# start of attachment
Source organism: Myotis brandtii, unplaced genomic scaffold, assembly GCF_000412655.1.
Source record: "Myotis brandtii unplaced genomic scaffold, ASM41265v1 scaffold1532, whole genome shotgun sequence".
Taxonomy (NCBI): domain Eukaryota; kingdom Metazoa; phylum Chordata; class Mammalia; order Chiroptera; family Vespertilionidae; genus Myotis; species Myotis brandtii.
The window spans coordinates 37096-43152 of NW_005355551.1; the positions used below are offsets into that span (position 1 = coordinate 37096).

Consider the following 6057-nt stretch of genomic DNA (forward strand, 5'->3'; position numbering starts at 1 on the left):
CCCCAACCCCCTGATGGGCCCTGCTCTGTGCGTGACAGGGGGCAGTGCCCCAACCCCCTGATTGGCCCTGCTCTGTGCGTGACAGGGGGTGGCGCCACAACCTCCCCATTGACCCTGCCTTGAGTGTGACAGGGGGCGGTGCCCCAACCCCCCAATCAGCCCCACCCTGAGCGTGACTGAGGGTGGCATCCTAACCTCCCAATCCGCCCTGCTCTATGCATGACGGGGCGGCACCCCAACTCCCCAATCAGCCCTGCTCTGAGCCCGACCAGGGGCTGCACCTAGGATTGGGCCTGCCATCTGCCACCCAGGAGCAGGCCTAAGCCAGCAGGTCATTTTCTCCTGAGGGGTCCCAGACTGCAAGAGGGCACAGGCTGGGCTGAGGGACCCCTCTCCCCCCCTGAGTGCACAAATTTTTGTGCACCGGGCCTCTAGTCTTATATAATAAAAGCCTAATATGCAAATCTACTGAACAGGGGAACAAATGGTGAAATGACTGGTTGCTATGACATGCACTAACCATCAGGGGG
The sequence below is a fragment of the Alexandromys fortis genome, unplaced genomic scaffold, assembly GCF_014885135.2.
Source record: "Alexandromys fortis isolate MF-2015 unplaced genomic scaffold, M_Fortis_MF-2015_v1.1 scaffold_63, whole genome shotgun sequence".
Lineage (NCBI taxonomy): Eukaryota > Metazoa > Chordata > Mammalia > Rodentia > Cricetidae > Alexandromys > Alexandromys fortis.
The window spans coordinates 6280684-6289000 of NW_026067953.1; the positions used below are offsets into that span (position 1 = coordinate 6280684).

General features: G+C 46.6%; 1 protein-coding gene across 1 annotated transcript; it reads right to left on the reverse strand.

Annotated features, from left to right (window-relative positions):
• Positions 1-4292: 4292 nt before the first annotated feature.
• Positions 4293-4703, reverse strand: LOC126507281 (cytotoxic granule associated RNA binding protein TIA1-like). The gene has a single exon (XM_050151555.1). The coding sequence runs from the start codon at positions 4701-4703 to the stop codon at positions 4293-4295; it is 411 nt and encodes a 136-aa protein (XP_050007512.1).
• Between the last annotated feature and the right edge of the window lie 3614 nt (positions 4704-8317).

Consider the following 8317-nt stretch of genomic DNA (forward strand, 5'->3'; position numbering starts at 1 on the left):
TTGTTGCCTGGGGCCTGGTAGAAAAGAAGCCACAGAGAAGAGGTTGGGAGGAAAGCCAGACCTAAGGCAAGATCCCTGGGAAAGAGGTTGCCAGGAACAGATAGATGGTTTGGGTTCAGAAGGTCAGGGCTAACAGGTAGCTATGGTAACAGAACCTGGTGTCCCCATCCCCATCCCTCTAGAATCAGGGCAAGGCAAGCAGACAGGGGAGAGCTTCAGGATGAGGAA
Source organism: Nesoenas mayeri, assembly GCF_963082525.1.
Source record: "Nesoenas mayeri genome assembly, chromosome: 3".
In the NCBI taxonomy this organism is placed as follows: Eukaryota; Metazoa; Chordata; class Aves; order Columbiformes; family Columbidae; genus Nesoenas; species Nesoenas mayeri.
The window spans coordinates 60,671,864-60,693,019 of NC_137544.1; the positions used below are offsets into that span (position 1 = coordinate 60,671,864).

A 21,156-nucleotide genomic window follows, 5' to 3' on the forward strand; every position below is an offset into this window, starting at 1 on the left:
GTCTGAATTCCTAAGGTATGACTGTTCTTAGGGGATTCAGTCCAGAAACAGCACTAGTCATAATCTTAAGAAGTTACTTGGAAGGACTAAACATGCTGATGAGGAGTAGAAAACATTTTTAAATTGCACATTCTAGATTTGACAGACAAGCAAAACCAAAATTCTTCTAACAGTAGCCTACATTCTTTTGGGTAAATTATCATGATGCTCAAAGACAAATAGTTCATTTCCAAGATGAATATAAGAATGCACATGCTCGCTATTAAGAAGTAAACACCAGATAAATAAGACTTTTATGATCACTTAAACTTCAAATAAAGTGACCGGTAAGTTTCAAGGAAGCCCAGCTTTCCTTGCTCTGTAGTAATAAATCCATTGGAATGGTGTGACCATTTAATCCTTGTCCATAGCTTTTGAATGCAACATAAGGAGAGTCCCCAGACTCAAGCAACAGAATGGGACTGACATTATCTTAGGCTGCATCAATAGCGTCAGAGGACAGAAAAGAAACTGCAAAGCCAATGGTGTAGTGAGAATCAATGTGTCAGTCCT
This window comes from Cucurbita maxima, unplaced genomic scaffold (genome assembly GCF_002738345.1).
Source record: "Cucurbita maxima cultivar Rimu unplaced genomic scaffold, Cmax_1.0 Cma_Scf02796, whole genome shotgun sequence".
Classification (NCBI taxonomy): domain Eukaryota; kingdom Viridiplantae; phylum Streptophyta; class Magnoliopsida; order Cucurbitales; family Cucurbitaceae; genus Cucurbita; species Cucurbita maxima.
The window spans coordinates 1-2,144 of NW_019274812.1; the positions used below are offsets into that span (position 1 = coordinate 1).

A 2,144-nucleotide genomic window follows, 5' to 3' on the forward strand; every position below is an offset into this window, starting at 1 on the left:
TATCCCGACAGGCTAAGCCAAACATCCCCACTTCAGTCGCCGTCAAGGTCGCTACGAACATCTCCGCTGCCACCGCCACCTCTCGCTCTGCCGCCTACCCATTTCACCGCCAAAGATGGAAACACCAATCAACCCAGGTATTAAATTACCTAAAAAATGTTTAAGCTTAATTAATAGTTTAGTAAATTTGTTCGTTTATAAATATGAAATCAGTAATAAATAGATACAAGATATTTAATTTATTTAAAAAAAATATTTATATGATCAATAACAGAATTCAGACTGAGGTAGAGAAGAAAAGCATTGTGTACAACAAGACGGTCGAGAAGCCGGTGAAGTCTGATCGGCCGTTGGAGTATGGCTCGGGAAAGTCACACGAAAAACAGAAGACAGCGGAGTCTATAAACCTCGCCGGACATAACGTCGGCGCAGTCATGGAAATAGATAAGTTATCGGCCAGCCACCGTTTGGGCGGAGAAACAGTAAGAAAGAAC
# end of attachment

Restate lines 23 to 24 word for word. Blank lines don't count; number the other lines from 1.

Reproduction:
GTCTGAATTCCTAAGGTATGACTGTTCTTAGGGGATTCAGTCCAGAAACAGCACTAGTCATAATCTTAAGAAGTTACTTGGAAGGACTAAACATGCTGATGAGGAGTAGAAAACATTTTTAAATTGCACATTCTAGATTTGACAGACAAGCAAAACCAAAATTCTTCTAACAGTAGCCTACATTCTTTTGGGTAAATTATCATGATGCTCAAAGACAAATAGTTCATTTCCAAGATGAATATAAGAATGCACATGCTCGCTATTAAGAAGTAAACACCAGATAAATAAGACTTTTATGATCACTTAAACTTCAAATAAAGTGACCGGTAAGTTTCAAGGAAGCCCAGCTTTCCTTGCTCTGTAGTAATAAATCCATTGGAATGGTGTGACCATTTAATCCTTGTCCATAGCTTTTGAATGCAACATAAGGAGAGTCCCCAGACTCAAGCAACAGAATGGGACTGACATTATCTTAGGCTGCATCAATAGCGTCAGAGGACAGAAAAGAAACTGCAAAGCCAATGGTGTAGTGAGAATCAATGTGTCAGTCCT
This window comes from Cucurbita maxima, unplaced genomic scaffold (genome assembly GCF_002738345.1).